Richard Godwin

Chin Wag At The Slaughterhouse: Interview With Salvatore Buttaci
July 25, 2010, 2:49 pm
Filed under: Interviews

Interview00.jpg picture by Richard_Godwin

Most of you will know his name.

Salvatore Buttaci is a retired English teacher who has been writing since childhood.  His first published work, an essay entitled “Presidential Timber,” appeared in the Sunday New York News when he was sixteen. Since then his poems, letters, short stories, and articles have been widely published in The New York Times, Newsday, U.S.A. Today, The Writer, Cats Magazine, and elsewhere in America and overseas.

He has lectured on Sicilian-American pride and conducted poetry workshops and readings.

Sal is professional and friendly and one of the most popular writers on the net, for a good reason. He tells great stories that are human and real and he is a kind and supportive friend.

SalButtaci_FlashingMyShorts.jpg picture by Richard_Godwin

If you haven’t read his wonderful collection of stories ‘Flashing My Shorts’, go and buy a copy now. Here, at All Things That Matter Press , at The Poem Factory, or at Sal’s WordPress and Blogspot sites.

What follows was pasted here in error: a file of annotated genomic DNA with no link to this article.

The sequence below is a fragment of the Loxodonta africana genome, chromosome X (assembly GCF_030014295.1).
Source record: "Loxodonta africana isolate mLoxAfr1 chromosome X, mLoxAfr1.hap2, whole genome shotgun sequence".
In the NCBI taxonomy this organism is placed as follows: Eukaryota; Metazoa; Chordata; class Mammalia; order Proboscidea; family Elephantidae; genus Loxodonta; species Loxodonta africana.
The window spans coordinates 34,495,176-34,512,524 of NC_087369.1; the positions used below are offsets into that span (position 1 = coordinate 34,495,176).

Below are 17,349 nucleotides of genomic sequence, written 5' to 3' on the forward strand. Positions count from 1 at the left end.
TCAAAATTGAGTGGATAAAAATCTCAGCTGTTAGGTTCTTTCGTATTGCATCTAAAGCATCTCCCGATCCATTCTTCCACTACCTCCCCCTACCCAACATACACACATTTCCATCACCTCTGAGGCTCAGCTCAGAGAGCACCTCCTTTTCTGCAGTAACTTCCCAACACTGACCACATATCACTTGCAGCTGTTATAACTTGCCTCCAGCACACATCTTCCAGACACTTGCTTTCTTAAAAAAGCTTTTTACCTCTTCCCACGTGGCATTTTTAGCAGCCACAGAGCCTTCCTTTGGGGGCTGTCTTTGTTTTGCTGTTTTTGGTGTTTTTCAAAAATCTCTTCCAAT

And while you’re at it, have a look at Sal’s chapbook ‘Boy on a Swing’. It’s over at Big Table Publishing.

Sal met me at The Slaughterhouse and we talked about politics, writing, Italy and food.


Tell us about ‘Flashing My Shorts’.

The title came first.  Flashing My Shorts sounded like a good attention-getter for prospective book buyers.  Next, the cover came to me: men’s boxer shorts strung on a clothesline between two buildings.  All I needed now were the 164 short-short stories to fill the pages!

Nancy Shrader, a poet friend of mine, suggested I contact her publisher, All Things That Matter Press.  The company had published two of her haiku collections.  When I did, it was with my own poetry collection in mind.  ATTMP Phil Harris wasn’t interested, so I presented him with my idea for a flash-fiction book.  I sent him a few quick writes.  He liked them and asked for about 160 more!

Flashing My Shorts is the kind of book I myself enjoy reading.  None of the 164 stories exceeds 1,000 words, a maximum of three pages, and some are no longer than 100 words.  They run the gamut from humor to horror and everything in between.  It’s the kind of book a reader can take anywhere, catching a story or two or three in the cafeteria line, the checkout line, at a red light, in the john.  As I mentioned, anywhere.  Like patrons at a smorgasbord, who can taste a little of this fine dish and a little of that, readers of my book can do the same.  I’ve had several purchasers of my book tell me they have read my book several times.  Based on their comments and many other positive ones at, I would say the book is being well received.     

Here is a sample story: